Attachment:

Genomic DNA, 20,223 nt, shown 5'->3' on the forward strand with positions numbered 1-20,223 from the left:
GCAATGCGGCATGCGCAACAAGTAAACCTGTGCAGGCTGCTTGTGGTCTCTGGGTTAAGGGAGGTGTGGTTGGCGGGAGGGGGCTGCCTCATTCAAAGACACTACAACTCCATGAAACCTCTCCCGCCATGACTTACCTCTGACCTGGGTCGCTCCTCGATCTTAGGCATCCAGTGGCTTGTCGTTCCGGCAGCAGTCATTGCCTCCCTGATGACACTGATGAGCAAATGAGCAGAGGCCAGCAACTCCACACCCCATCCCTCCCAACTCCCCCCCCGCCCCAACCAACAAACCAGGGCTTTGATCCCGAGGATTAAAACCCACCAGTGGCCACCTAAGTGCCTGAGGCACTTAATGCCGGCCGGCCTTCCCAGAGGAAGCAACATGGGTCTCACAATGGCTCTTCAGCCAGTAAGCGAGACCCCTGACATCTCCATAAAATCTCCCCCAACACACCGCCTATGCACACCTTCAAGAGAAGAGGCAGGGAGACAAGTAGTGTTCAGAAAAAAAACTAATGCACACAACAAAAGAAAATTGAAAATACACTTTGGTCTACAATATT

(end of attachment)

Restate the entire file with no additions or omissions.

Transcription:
Genomic DNA, 20,223 nt, shown 5'->3' on the forward strand with positions numbered 1-20,223 from the left:
GCAATGCGGCATGCGCAACAAGTAAACCTGTGCAGGCTGCTTGTGGTCTCTGGGTTAAGGGAGGTGTGGTTGGCGGGAGGGGGCTGCCTCATTCAAAGACACTACAACTCCATGAAACCTCTCCCGCCATGACTTACCTCTGACCTGGGTCGCTCCTCGATCTTAGGCATCCAGTGGCTTGTCGTTCCGGCAGCAGTCATTGCCTCCCTGATGACACTGATGAGCAAATGAGCAGAGGCCAGCAACTCCACACCCCATCCCTCCCAACTCCCCCCCCGCCCCAACCAACAAACCAGGGCTTTGATCCCGAGGATTAAAACCCACCAGTGGCCACCTAAGTGCCTGAGGCACTTAATGCCGGCCGGCCTTCCCAGAGGAAGCAACATGGGTCTCACAATGGCTCTTCAGCCAGTAAGCGAGACCCCTGACATCTCCATAAAATCTCCCCCAACACACCGCCTATGCACACCTTCAAGAGAAGAGGCAGGGAGACAAGTAGTGTTCAGAAAAAAAACTAATGCACACAACAAAAGAAAATTGAAAATACACTTTGGTCTACAATATT